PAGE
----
This weekend there aren’t any new wide releases busting past the 1,000 theater threshold, because as distributors know too well during the first weekend of December, it just ain’t worth it. Not only do ticket sales drop an average of 50% from the previous Thanksgiving FSS stretch, but the No. 1 holdovers from that period still have the upper hand. That’s why The Hunger Games: Mockingjay – Part 1 is set to hold on to its No. 1 spot at the box office with an estimated $20M for a third straight weekend in a row. Threequel’s stateside tally stands at $232M through Tuesday. Program a frosh wide release during this frame –even with stars — and it’s unfortunately destined to die, read such previous graveyard titles as last year’s Christian Bale/Casey Affleck thriller Out of the Furnace ($5.2M opening/$11.3M domestic B.O.), the Brad Pitt 2012 crime drama Killing Them Softly ($6.8M opening/$15M final) and the Charlize Theron 2005 sci-fi action film Aeon Flux based on the MTV animated series ($12.6M opening/final B.O. $26M, keep in mind it cost $62 million to make).
Emma Watts Leaves Disney's 20th Century Studios
Holiday holdovers, DreamWorks Animation’s Penguins of Madagascar is looking at an estimated $14M for its sophomore weekend, while Warner Bros.’ Horrible Bosses 2 should still gain traffic with a 35-40% slip much like its predecessor, putting it somewhere in the $8-9M range per industry projections. The domestic B.O. for Penguins is $37.2M through Tuesday while Horrible Bosses 2 is counting $19.1M through Wednesday.
Given the sluggish nature of the marketplace, 20th Century Fox isn’t looking to shake up the top 10 this weekend with its limited release of its Fox International Pictures title The Pyramid in 589 locations, rather it is specifically targeting men under-25 who are looking for a horror fix. The film could do about $1 million over three days. As is the philo of F.I.P. The Pyramid was built to cater to an overseas audience, and will bow in 18 territories this weekend including the U.K., Russia and Vietnam. The film, which marks the directorial debut of French horror scribe Gregory Levasseur, follows a group of archelogists who find horrors inside an ancient pyramid, and are ultimately chased by an ancient creature. Pic was produced by Alexandre Aja, who directed the 2006 reboot of The Hills Have Eyes.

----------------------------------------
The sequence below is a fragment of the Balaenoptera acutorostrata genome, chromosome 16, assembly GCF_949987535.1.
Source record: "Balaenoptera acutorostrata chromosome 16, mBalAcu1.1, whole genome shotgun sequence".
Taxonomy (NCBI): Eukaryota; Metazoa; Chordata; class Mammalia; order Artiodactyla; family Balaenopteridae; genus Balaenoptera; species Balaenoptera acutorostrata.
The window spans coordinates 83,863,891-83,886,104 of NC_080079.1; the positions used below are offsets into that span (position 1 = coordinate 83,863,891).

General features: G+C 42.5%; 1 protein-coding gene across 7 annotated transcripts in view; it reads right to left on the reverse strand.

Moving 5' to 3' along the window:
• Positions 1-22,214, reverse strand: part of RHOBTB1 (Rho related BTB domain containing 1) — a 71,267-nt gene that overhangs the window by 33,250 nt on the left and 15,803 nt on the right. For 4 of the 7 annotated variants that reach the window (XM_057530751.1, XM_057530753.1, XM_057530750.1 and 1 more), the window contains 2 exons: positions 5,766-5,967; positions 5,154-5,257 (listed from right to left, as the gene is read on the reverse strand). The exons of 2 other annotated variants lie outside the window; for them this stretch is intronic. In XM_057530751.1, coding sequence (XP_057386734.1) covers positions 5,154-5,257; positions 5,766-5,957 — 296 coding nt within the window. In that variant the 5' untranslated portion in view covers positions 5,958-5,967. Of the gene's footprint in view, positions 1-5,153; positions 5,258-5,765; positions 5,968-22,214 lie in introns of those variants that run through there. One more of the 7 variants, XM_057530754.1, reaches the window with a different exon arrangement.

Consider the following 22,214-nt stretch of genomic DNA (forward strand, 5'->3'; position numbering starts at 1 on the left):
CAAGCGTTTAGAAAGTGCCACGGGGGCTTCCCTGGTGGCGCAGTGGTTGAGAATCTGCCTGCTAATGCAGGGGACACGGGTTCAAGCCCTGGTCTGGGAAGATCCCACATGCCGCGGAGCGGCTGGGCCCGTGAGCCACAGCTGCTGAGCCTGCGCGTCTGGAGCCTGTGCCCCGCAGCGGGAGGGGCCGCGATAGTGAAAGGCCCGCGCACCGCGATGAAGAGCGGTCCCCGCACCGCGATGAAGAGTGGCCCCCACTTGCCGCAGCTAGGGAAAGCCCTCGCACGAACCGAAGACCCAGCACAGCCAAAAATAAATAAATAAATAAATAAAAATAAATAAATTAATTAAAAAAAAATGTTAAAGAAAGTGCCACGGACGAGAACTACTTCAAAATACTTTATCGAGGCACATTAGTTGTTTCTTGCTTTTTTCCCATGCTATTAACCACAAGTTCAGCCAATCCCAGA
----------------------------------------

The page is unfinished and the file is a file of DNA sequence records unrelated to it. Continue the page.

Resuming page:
While this post-holiday weekend isn’t as dead as the post-Labor Day frame in terms of pure B.O. figures (The 10-year average for the first weekend of December is $91M vs. post Labor Day’s $79M), the period does provide some opportunity, in particular for arthouse/award contending films. In the past, such films as Mike Nichols’ Closer, Jason Reitman’s Up in the Air, and Steve McQueen’s Shame have launched their awards season run during this period with a limited number of runs. Likewise, Fox Searchlight is opening its big screen adaptation of Cheryl Strayed’s memoir Wild starring Reese Witherspoon. Wild bowed in five theaters yesterday — three in Los Angeles at such theaters as the Hollywood Arclight and the Landmark on Pico and two in New York — and it will expand tomorrow to Chicago, San Francisco, Washington D.C. Phoenix and Toronto for a 20 hub count. Industry expectations for the first frame of Wild is a healthy per screen of $25K. UPDATE: Wild made $25,931 at its five locations Wednesday. In addition, Open Road is also expanding Nightcrawler in its sixth weekend, which has earned Jake Gyllenhaal high critical praise for his turn as a chilling crime TV journo, from 570 theaters to 1,257. The Dan Gilroy-directed film originally bowed in 2,766 theaters. Its domestic B.O. through Wednesday is $28.9M.
Among other prolific arthouse films, Weinstein Co.’s The Imitation Game will add theaters in LA this weekend for a total count of eight. On Dec. 12, the Benedict Cumberbatch-Keira Knightley World War II period drama expands to 25 runs in six additional markets before going nationwide on Dec. 25. In its first five days, Imitation Game counts $548K stateside. Brian Brooks will weigh in with a full arthouse preview later today.
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